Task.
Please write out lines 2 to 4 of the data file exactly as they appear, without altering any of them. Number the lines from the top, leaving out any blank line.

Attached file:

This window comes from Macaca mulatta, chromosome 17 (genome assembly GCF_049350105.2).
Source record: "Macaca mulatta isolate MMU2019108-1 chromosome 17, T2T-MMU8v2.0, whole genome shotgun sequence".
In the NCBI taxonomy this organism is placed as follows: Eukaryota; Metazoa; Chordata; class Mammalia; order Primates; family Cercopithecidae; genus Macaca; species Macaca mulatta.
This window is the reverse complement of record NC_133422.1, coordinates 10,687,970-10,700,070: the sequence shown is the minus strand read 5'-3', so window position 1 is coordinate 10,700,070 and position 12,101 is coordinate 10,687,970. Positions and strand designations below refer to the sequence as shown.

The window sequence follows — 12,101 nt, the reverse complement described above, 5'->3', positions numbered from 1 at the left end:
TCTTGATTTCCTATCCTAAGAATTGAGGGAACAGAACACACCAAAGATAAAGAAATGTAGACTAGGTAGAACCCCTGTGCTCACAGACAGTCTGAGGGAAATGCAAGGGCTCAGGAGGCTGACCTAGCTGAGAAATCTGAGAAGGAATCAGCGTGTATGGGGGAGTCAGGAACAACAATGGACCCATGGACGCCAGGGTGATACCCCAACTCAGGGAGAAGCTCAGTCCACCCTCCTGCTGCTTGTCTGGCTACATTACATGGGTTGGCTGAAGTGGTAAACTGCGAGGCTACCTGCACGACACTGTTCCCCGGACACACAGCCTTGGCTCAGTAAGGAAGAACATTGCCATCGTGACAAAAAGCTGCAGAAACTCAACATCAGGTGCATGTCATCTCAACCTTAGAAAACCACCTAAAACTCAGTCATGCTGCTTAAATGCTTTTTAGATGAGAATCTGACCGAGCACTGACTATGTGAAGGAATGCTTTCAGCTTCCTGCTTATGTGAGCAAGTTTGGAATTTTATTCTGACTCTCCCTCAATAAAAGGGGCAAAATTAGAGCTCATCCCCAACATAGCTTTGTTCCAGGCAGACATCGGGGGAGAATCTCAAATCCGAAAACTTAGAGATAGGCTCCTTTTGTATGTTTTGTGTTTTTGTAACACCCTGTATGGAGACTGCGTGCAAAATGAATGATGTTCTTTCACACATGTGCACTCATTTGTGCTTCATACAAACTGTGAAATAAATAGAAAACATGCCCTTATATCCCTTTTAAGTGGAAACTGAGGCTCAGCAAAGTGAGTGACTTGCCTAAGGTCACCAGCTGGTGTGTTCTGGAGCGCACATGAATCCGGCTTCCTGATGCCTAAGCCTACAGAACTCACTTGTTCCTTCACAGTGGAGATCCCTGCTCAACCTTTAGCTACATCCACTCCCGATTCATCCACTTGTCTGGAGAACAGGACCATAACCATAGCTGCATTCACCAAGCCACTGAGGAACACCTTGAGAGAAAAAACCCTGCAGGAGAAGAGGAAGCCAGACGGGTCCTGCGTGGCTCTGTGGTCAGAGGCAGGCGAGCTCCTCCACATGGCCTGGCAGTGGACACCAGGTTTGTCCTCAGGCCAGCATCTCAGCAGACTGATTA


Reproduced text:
Source record: "Macaca mulatta isolate MMU2019108-1 chromosome 17, T2T-MMU8v2.0, whole genome shotgun sequence".
In the NCBI taxonomy this organism is placed as follows: Eukaryota; Metazoa; Chordata; class Mammalia; order Primates; family Cercopithecidae; genus Macaca; species Macaca mulatta.
This window is the reverse complement of record NC_133422.1, coordinates 10,687,970-10,700,070: the sequence shown is the minus strand read 5'-3', so window position 1 is coordinate 10,700,070 and position 12,101 is coordinate 10,687,970. Positions and strand designations below refer to the sequence as shown.